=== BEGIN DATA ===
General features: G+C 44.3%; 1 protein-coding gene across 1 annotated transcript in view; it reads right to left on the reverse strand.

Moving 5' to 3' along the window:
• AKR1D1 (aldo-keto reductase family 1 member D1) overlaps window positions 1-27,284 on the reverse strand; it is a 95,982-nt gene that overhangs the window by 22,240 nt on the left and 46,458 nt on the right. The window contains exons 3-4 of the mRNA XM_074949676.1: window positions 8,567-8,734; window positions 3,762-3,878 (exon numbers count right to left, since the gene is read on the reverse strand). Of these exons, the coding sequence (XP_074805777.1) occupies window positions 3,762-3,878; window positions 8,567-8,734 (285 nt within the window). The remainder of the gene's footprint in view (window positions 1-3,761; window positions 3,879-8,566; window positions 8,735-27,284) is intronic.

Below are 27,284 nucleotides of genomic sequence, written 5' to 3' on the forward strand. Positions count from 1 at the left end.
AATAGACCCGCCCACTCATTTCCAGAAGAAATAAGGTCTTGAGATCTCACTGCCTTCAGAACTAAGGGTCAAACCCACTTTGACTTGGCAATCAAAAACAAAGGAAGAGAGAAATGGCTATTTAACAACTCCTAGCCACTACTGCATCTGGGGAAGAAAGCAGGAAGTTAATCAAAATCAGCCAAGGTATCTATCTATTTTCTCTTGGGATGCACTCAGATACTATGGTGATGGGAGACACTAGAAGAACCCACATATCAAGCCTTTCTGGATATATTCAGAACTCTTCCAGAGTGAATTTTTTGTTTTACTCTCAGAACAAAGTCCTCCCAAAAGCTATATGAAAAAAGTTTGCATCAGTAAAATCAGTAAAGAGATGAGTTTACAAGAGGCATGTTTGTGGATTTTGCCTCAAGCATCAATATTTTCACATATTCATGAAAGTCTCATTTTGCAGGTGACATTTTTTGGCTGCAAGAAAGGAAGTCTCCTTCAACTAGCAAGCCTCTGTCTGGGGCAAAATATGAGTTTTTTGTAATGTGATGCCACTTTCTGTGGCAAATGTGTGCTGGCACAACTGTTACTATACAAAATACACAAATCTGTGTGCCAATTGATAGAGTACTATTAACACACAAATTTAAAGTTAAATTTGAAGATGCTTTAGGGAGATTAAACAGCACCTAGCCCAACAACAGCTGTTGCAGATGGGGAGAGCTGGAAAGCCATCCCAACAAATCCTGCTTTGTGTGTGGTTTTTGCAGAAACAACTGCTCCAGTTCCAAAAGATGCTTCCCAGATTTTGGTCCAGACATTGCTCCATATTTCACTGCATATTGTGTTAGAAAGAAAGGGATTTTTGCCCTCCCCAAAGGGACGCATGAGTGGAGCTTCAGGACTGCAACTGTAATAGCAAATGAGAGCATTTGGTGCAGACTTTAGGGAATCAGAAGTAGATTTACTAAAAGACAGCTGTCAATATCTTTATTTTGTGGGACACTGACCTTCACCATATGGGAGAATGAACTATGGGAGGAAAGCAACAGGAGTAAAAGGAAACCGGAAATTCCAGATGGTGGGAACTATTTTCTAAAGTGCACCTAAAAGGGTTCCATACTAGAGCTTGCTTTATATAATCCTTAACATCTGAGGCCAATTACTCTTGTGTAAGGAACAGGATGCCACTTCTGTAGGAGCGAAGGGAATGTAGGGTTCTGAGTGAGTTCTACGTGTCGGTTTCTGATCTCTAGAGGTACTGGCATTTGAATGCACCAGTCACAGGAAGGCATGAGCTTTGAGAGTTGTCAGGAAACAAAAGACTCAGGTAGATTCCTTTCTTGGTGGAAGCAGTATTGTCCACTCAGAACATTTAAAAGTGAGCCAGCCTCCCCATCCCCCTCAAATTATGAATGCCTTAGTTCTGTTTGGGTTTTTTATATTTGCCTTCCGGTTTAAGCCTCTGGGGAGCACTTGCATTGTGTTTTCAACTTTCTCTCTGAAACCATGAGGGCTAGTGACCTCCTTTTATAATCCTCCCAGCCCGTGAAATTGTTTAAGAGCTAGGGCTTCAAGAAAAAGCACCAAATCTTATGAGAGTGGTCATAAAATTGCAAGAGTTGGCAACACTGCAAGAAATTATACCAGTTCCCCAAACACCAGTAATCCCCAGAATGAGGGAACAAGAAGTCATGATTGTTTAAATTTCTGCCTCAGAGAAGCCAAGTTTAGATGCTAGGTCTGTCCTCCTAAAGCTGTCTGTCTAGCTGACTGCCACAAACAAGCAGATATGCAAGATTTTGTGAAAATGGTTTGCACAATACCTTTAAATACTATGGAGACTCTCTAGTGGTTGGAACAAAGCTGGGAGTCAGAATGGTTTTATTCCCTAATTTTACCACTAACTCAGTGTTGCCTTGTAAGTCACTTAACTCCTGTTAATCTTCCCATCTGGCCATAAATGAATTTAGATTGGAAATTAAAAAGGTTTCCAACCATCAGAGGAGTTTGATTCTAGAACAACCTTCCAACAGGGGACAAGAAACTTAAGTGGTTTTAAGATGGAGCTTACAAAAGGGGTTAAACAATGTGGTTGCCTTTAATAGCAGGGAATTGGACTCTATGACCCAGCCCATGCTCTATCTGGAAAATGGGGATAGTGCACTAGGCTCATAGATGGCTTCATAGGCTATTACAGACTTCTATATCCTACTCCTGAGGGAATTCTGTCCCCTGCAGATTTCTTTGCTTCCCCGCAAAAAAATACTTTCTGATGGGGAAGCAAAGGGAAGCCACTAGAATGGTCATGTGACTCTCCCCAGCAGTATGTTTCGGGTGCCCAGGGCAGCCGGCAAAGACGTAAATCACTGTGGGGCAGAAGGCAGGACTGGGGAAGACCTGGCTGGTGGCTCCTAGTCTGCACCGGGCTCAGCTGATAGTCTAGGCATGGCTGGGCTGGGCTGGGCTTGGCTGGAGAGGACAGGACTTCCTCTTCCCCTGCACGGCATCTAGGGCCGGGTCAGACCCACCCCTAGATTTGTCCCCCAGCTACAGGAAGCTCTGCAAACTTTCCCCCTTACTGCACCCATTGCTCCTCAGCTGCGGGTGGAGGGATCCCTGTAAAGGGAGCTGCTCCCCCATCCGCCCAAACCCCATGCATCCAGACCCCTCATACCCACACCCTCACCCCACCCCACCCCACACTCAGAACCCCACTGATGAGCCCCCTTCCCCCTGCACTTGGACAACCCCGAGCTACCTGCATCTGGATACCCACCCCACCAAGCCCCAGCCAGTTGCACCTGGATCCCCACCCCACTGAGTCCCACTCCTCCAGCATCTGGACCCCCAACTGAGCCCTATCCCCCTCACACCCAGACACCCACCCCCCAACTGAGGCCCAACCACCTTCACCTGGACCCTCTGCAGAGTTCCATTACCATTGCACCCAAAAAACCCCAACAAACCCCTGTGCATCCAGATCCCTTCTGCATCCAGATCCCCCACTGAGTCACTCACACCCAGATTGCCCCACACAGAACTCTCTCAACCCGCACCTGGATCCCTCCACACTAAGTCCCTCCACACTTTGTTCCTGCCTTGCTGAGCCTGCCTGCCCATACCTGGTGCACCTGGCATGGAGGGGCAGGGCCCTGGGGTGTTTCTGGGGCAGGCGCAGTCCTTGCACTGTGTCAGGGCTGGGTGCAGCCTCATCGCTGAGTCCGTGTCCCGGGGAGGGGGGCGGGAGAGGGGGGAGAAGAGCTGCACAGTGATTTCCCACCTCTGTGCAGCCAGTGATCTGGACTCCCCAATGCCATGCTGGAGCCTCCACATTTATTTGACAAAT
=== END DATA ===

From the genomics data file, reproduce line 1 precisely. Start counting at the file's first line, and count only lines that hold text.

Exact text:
General features: G+C 44.3%; 1 protein-coding gene across 1 annotated transcript in view; it reads right to left on the reverse strand.